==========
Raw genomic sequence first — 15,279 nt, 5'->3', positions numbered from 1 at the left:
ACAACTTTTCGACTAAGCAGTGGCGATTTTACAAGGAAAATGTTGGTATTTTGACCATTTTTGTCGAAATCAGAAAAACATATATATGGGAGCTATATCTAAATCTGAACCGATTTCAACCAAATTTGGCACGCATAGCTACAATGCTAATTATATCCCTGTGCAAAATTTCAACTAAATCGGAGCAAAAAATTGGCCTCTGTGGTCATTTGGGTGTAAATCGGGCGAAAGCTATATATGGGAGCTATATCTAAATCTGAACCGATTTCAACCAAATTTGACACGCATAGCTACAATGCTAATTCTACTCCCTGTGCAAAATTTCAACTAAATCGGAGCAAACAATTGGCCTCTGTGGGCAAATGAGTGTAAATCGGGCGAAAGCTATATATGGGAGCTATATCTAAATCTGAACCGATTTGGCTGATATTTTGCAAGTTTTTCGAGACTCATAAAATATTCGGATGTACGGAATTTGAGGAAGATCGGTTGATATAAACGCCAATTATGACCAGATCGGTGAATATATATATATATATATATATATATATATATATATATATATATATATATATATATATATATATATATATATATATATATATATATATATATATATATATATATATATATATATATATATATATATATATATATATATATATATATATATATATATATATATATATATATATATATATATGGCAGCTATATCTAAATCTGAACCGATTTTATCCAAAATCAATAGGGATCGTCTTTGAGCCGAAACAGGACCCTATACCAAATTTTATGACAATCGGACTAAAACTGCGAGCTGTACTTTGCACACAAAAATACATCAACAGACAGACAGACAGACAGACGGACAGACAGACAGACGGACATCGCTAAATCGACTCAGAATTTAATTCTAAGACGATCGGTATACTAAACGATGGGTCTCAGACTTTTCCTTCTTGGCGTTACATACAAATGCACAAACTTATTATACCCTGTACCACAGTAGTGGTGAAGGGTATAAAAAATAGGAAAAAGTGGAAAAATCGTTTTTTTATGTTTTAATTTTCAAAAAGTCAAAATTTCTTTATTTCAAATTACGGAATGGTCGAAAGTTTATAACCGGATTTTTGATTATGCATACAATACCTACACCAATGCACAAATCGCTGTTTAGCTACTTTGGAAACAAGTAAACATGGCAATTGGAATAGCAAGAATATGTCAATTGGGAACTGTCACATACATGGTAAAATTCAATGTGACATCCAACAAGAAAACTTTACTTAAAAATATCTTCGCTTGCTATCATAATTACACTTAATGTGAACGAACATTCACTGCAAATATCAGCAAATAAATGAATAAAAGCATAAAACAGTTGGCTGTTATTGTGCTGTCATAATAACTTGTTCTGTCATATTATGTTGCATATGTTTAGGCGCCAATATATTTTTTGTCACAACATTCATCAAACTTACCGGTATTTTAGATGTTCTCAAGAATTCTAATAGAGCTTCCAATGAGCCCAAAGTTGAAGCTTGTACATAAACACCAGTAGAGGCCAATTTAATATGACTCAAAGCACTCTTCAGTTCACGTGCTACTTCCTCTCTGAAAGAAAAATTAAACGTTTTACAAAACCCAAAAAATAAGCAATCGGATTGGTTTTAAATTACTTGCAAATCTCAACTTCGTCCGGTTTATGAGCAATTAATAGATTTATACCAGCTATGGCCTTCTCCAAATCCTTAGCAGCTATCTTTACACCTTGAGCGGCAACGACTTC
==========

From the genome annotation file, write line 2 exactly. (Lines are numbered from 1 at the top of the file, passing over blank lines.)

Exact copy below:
ACAACTTTTCGACTAAGCAGTGGCGATTTTACAAGGAAAATGTTGGTATTTTGACCATTTTTGTCGAAATCAGAAAAACATATATATGGGAGCTATATCTAAATCTGAACCGATTTCAACCAAATTTGGCACGCATAGCTACAATGCTAATTATATCCCTGTGCAAAATTTCAACTAAATCGGAGCAAAAAATTGGCCTCTGTGGTCATTTGGGTGTAAATCGGGCGAAAGCTATATATGGGAGCTATATCTAAATCTGAACCGATTTCAACCAAATTTGACACGCATAGCTACAATGCTAATTCTACTCCCTGTGCAAAATTTCAACTAAATCGGAGCAAACAATTGGCCTCTGTGGGCAAATGAGTGTAAATCGGGCGAAAGCTATATATGGGAGCTATATCTAAATCTGAACCGATTTGGCTGATATTTTGCAAGTTTTTCGAGACTCATAAAATATTCGGATGTACGGAATTTGAGGAAGATCGGTTGATATAAACGCCAATTATGACCAGATCGGTGAATATATATATATATATATATATATATATATATATATATATATATATATATATATATATATATATATATATATATATATATATATATATATATATATATATATATATATATATATATATATATATATATATATATATATATATATATATATATATATATATATATATATATATATATATATGGCAGCTATATCTAAATCTGAACCGATTTTATCCAAAATCAATAGGGATCGTCTTTGAGCCGAAACAGGACCCTATACCAAATTTTATGACAATCGGACTAAAACTGCGAGCTGTACTTTGCACACAAAAATACATCAACAGACAGACAGACAGACAGACGGACAGACAGACAGACGGACATCGCTAAATCGACTCAGAATTTAATTCTAAGACGATCGGTATACTAAACGATGGGTCTCAGACTTTTCCTTCTTGGCGTTACATACAAATGCACAAACTTATTATACCCTGTACCACAGTAGTGGTGAAGGGTATAAAAAATAGGAAAAAGTGGAAAAATCGTTTTTTTATGTTTTAATTTTCAAAAAGTCAAAATTTCTTTATTTCAAATTACGGAATGGTCGAAAGTTTATAACCGGATTTTTGATTATGCATACAATACCTACACCAATGCACAAATCGCTGTTTAGCTACTTTGGAAACAAGTAAACATGGCAATTGGAATAGCAAGAATATGTCAATTGGGAACTGTCACATACATGGTAAAATTCAATGTGACATCCAACAAGAAAACTTTACTTAAAAATATCTTCGCTTGCTATCATAATTACACTTAATGTGAACGAACATTCACTGCAAATATCAGCAAATAAATGAATAAAAGCATAAAACAGTTGGCTGTTATTGTGCTGTCATAATAACTTGTTCTGTCATATTATGTTGCATATGTTTAGGCGCCAATATATTTTTTGTCACAACATTCATCAAACTTACCGGTATTTTAGATGTTCTCAAGAATTCTAATAGAGCTTCCAATGAGCCCAAAGTTGAAGCTTGTACATAAACACCAGTAGAGGCCAATTTAATATGACTCAAAGCACTCTTCAGTTCACGTGCTACTTCCTCTCTGAAAGAAAAATTAAACGTTTTACAAAACCCAAAAAATAAGCAATCGGATTGGTTTTAAATTACTTGCAAATCTCAACTTCGTCCGGTTTATGAGCAATTAATAGATTTATACCAGCTATGGCCTTCTCCAAATCCTTAGCAGCTATCTTTACACCTTGAGCGGCAACGACTTC